3. Wood Gnats (Anisopodidae) larvae are found in or near decaying vegetation, fermenting sap, animal manure, tree trunks, mud and sometimes sewage. Adults are found on foliage in or near damp places, some are found around flowing sap. They are sometimes seen in small swarms.
     

  4. Mayflies (Ephemeroptera) are quite abundant in Valley County near creeks, streams, irrigation canals, and other water sources. Their larvae are found in most aquatic habitats and can live in moving water.
     

  5. Crane Flies (Tipulidae) are delicate insects varying in size from 1/4 inch to as large as 1 1/2 inches in length. The largest crane flies are sometimes called "daddy-long-legs", "gully nippers", or "mosquito hawks". They do not bite people and they do not eat mosquitoes. Some species of crane flies emerge from aquatic sources and others from terrestrial or decaying vegetation sources.

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- July 2019 -

Why are Mosquitoes Attracted to Me???????

Some people produce more of certain chemicals in their skin.

Depending on the type of blood you have, you secrete different scents. Studies have shown that mosquitoes are most attracted to Type O blood and least attracted to Type A. No changing your blood type either. Also, Lactic acid is emitted through your skin when you are active or eating certain foods and that also attracts mosquitoes to get a blood meal from you!

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- August 2019 -

This may not be 100% accurate as we haven’t asked any mosquitoes what their favorite film is, but like Jennifer Grey and Patrick Swayze in the hit film from the 80s mosquitoes have their own unique dance. Before mating, mosquitoes engage in a sort of dance which involves beating their wings in a call-and-response type of manner.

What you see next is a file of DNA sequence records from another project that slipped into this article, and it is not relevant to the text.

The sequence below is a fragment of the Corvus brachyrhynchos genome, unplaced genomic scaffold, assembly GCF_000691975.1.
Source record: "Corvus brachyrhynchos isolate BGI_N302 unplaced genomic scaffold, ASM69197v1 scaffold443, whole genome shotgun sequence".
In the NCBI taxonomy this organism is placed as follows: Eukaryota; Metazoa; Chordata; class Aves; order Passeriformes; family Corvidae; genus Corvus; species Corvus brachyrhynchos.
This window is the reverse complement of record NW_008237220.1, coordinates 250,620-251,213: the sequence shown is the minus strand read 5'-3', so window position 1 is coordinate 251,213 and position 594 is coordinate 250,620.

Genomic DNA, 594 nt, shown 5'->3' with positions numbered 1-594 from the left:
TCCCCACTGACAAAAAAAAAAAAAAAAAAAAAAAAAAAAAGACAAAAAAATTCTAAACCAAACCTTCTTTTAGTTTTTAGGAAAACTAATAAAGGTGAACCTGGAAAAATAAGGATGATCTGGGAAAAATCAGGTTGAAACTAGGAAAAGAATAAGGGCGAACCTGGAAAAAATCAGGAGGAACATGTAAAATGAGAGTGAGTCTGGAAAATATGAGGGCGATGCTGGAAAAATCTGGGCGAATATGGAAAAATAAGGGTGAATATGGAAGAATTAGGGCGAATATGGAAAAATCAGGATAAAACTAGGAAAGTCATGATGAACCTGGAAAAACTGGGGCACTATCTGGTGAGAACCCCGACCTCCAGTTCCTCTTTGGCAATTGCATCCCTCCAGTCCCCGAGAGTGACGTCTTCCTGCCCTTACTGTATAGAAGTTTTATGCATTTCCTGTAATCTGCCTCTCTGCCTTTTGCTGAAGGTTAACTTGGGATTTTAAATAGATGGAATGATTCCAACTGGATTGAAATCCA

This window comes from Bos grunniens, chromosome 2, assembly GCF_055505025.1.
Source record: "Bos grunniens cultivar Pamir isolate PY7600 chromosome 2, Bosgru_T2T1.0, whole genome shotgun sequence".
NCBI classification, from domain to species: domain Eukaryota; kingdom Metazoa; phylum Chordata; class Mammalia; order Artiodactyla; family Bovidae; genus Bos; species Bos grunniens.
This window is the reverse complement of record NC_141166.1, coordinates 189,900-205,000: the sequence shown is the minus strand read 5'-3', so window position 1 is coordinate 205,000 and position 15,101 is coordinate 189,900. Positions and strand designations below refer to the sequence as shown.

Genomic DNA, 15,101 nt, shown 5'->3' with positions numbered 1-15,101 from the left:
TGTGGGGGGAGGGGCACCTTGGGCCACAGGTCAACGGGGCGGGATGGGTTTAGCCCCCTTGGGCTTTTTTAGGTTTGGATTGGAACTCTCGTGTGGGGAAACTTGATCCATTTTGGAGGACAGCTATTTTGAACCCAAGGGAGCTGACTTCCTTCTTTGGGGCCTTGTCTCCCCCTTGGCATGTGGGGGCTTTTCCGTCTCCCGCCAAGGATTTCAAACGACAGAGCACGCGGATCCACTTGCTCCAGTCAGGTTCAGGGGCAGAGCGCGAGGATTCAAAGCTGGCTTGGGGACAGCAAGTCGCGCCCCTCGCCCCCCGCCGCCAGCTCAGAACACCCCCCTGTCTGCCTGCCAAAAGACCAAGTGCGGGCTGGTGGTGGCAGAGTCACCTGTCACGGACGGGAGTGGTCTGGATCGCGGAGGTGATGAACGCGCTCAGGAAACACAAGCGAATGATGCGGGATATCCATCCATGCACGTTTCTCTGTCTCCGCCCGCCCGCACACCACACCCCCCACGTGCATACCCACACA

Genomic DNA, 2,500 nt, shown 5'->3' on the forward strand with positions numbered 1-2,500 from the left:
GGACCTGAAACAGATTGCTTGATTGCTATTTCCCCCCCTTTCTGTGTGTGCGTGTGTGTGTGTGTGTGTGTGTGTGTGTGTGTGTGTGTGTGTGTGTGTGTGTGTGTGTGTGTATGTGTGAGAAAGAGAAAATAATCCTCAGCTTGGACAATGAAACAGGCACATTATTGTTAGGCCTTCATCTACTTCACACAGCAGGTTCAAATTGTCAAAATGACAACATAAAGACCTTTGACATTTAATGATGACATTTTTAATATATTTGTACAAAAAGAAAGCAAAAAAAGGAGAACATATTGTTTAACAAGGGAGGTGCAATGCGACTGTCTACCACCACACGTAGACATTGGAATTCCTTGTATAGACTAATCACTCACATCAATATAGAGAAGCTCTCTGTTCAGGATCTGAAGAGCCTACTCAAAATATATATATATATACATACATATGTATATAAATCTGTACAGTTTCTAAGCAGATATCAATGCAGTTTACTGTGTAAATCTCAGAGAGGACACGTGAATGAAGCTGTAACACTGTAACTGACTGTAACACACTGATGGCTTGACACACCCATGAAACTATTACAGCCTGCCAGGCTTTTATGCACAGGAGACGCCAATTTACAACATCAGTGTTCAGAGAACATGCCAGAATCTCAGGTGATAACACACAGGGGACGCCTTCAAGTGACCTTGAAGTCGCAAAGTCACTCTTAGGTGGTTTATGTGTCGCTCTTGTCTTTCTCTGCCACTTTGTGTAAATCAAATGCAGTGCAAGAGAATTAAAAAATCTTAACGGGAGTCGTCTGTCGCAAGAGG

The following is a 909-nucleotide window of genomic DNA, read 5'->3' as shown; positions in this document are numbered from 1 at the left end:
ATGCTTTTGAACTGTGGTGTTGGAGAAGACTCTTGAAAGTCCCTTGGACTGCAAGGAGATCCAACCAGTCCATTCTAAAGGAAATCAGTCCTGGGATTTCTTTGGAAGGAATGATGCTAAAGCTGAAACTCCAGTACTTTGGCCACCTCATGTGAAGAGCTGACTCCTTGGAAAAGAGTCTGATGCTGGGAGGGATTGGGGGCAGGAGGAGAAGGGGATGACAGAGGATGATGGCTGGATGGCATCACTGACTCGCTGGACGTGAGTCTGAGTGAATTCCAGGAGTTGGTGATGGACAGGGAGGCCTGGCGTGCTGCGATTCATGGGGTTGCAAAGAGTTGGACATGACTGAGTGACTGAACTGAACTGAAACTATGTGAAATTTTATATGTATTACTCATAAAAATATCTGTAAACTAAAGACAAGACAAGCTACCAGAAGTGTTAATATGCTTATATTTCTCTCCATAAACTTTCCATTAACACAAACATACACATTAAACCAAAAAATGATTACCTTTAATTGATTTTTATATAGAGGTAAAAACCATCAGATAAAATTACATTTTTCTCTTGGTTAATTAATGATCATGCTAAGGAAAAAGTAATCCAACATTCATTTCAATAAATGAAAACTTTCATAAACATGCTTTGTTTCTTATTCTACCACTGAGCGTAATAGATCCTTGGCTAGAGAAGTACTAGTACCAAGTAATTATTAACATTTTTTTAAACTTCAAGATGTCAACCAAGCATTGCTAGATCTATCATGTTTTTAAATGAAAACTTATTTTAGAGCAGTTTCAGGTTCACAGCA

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- September 2019 - 

Do mosquitoes sleep at night?

Some are more active during the day, and others come out more at night. Some mosquito species in the genus Aedes are active during the day, and they tend to bite humans aggressively during these hours, particularly in the morning and late afternoon.

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- October 2019 -

                                                             Where are there no mosquitoes?

There are not many places in the world mosquitoes don't populate. Antarctica is mosquito free, and new research suggests there are no mosquitoes in Iceland, New Caledonia, the Central Pacific Islands and Seychelles in the Indian Ocean.

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- November, 2019 -

 

       Mosquitoes Have Benefited Science

The design of their proboscis has inspired scientists to design less-painful hypodermic needles, examine strategies to make needle insertion easier, and create insertion guides to better place tiny electrodes into the brain.

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- December 2019 - 

No matter what types of diseases mosquitoes and other biting insects have afflicted on us humans lets just take time to enjoy this Holiday Season!!!